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Simon Yates looking to rediscover killer instinct for Giro d'Italia 2020

Joe Robinson
23 Dec 2019

Mitchelton-Scott rider wants to win Giro d'Italia and Olympics road race in 2020

Simon Yates will return to the Giro d’Italia in 2020 looking to rediscover the ‘killer instinct’ that he feels he was missing this season.

The Mitchelton-Scott rider burst onto the Grand Tour scene in 2018, leading the Giro for 13 stages and winning three stages before dramatically fading just two days before the end. He made amends, however, by winning the Vuelta a Espana later that year.

Yates started this season's Giro among the favourites yet failed to make the same impact as 12 months before, eventually finishing eighth overall without a stage win.

Looking back, the Lancastrian pinpoints his preparation for the race as one of the key problems that contributed to his underperformance and told Cyclist that he plans to reassess how he approaches the Giro for 2020 to avoid repeating the same mistakes. 

‘To pinpoint a single mistake is hard but one thing we are changing for 2020 is how I race in the build-up to the Giro,’ Yates told Cyclist.

‘Every race I rode before the Giro this year, I didn’t ride to win, I rode them to prepare whereas, in 2018, every race I entered I rode to win and rode aggressively.

‘This year I went to get form at Paris-Nice and then support Adam [Yates, his brother] at the Volta a Catalunya. I never raced to the death until the Giro which was a mistake. I missed that killer instinct, the difference between winning and losing.’

Further to his aggressive approach to the early season races, Yates will be also spending more time on the time-trial bike. Next year’s Giro will have three individual time-trials totalling 58.8km. The most decisive of the three should be Stage 14, a 33.7km rolling test through Prosecco country.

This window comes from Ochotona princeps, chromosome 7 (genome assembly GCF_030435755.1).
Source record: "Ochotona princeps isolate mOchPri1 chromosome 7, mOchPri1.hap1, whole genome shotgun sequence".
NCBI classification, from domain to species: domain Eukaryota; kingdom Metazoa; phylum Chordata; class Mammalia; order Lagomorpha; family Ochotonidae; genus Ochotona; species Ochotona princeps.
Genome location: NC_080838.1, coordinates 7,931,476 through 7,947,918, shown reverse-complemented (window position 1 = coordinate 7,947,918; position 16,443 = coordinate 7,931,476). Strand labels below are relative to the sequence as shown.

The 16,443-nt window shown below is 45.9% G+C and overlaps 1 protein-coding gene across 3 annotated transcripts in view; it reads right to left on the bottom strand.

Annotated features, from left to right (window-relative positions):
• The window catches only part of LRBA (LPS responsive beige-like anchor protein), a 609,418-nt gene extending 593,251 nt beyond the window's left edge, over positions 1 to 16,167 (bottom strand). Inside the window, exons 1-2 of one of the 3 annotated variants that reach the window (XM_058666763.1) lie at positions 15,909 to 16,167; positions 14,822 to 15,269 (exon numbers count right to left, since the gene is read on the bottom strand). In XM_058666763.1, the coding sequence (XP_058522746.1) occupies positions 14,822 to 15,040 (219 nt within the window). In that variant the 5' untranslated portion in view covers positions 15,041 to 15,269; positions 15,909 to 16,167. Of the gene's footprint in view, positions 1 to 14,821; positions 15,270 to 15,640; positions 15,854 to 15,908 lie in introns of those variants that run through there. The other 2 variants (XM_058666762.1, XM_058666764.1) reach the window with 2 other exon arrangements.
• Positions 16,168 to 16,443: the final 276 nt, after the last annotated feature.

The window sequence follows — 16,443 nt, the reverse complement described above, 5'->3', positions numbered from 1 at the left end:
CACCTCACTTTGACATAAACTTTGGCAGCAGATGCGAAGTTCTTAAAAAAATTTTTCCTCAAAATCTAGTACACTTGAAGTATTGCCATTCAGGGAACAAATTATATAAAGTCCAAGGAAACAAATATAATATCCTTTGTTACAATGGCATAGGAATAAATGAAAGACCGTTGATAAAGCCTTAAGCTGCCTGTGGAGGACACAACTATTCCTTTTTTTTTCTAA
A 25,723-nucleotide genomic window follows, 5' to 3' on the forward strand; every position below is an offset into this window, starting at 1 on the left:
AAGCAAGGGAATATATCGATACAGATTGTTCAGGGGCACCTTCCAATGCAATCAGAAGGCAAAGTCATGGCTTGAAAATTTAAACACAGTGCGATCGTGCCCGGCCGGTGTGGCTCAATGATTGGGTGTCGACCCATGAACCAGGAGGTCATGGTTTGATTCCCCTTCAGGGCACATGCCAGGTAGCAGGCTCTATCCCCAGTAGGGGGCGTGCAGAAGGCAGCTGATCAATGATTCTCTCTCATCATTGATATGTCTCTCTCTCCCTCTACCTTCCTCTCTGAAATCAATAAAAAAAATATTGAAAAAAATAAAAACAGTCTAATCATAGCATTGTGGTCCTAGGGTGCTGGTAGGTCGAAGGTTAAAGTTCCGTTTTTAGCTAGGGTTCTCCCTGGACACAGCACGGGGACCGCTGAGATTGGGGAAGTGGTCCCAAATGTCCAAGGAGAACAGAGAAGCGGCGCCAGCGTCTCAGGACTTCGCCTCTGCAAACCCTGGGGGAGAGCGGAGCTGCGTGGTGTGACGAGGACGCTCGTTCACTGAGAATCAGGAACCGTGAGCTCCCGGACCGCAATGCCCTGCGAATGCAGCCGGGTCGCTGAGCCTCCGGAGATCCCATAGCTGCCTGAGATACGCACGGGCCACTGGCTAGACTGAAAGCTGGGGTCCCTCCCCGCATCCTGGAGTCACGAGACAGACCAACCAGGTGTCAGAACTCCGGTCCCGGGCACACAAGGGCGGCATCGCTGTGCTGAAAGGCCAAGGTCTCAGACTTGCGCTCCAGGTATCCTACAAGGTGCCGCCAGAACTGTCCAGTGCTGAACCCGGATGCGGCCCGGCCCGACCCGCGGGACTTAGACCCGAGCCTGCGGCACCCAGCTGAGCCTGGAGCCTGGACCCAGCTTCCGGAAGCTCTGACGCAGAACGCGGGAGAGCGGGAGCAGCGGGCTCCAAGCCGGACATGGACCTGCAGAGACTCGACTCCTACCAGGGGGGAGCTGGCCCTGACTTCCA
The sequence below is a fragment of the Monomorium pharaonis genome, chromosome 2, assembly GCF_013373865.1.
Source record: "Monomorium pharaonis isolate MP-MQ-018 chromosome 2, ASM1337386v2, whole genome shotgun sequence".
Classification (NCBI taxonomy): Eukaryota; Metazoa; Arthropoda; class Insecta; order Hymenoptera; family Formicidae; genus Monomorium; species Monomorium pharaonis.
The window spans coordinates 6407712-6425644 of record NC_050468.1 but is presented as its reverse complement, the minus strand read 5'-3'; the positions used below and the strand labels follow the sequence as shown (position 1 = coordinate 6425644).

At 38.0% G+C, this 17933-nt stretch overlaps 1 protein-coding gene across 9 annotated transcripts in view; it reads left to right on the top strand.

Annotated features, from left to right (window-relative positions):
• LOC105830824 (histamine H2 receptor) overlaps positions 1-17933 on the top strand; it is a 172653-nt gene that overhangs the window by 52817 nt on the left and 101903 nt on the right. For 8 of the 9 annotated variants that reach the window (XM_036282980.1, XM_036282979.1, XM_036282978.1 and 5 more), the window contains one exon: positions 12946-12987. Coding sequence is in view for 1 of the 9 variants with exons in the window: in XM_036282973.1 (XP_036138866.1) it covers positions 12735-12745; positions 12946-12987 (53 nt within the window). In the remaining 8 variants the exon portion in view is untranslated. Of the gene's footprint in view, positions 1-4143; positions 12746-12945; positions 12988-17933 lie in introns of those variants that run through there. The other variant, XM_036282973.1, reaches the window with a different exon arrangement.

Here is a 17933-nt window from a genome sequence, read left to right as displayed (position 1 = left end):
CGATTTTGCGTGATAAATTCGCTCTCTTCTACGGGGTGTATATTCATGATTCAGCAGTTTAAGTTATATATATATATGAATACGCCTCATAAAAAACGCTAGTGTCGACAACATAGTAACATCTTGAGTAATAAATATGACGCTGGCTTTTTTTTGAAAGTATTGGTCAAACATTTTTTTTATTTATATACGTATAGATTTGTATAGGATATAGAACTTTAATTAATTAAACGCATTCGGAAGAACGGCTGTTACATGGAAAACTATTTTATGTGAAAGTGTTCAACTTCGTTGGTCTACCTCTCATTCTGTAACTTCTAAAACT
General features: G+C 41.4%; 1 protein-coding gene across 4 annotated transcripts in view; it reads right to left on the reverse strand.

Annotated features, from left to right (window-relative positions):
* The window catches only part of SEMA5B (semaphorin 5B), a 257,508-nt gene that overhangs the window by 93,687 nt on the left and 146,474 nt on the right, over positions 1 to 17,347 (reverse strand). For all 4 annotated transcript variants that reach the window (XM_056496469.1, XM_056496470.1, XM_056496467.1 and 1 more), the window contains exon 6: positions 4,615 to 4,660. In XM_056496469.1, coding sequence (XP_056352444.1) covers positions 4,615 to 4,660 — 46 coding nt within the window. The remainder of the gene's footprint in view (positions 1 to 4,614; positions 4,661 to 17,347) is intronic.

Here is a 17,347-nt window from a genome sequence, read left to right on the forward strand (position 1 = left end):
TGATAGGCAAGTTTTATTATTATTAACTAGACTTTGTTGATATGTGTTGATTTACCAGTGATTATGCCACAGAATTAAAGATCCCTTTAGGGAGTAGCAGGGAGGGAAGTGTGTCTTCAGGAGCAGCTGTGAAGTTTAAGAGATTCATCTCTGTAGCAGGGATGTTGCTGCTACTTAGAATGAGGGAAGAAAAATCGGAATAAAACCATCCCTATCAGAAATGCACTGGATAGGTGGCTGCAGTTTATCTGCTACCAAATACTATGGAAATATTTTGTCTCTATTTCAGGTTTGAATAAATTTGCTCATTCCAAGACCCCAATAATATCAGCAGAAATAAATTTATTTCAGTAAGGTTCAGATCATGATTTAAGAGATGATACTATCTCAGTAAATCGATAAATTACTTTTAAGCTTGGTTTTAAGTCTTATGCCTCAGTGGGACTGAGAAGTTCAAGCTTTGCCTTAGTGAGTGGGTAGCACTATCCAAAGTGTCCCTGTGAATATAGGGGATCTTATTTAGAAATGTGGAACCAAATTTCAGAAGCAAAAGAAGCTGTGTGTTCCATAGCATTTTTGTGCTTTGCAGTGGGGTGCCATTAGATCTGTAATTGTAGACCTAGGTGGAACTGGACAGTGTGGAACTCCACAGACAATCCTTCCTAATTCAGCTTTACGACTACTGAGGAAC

For Yates, it is here where the Maglia Rosa could be decided rather than in the high mountains stages to the Passo Stelvio and Sestriere. 

‘I’ve looked at the Giro route, not in forensic detail but enough to know it looks hard. The time-trials are longer than what I’ve done at a Giro before and could have more impact than the mountains,’ said Yates.

‘Look at the climbers these days, everyone is very similar. There’s not a huge difference, you make 20 seconds one day and then lose 10 seconds the next. Whereas in a TT, you can lose minutes and I’ve seen it happen to me. I’m getting better at TTs every year – I even won one last year. 

While the Giro will represent Yates’s biggest ambition for 2020, the 27-year-old also has half an eye on the Tokyo Olympics road race in August. He is yet to fully assess the route but harbours personal ambitions of becoming an Olympian.

He also believes that the break between the Giro in May and the Olympics road race in August allows sufficient time for him to peak for both races, something he admits he would not be able to do by racing the Tour de France in July.

‘For me, the gap between the Tour and the Olympics is too short. Personally, I’d need to get used to the time difference and climate and If I’m going to the Olympics, I’m going to win,’ said Yates.

‘Obviously, the biggest thing is getting picked as part of that four-man team first, which will be tough with the riders we have to pick from. That’s first, getting a spot. But if I’m there, I’m going early to get used to the climate and give it a proper crack. 

Dreams of pink at the Giro and gold at the Olympics, however, will simmer in the background temporarily. Yates is currently enjoying a short break back home in Bury for the Christmas period before jetting out to Australia before New Years to begin preparing for the Tour Down Under in January.

While the home comforts up north around Christmas are to be enjoyed, Yates is happy that his return home is just a flying visit.

‘I’ve just come from a training camp in the sunshine of Gran Canaria to the rain and cold of the north. I sometimes ride on Christmas day but this year I’m giving myself the day off unless I go for an easy one with my dad,’ said Yates.

‘Coming home to 2 degrees and rain can be a nice piece of reality but luckily I don’t have to do it too often.'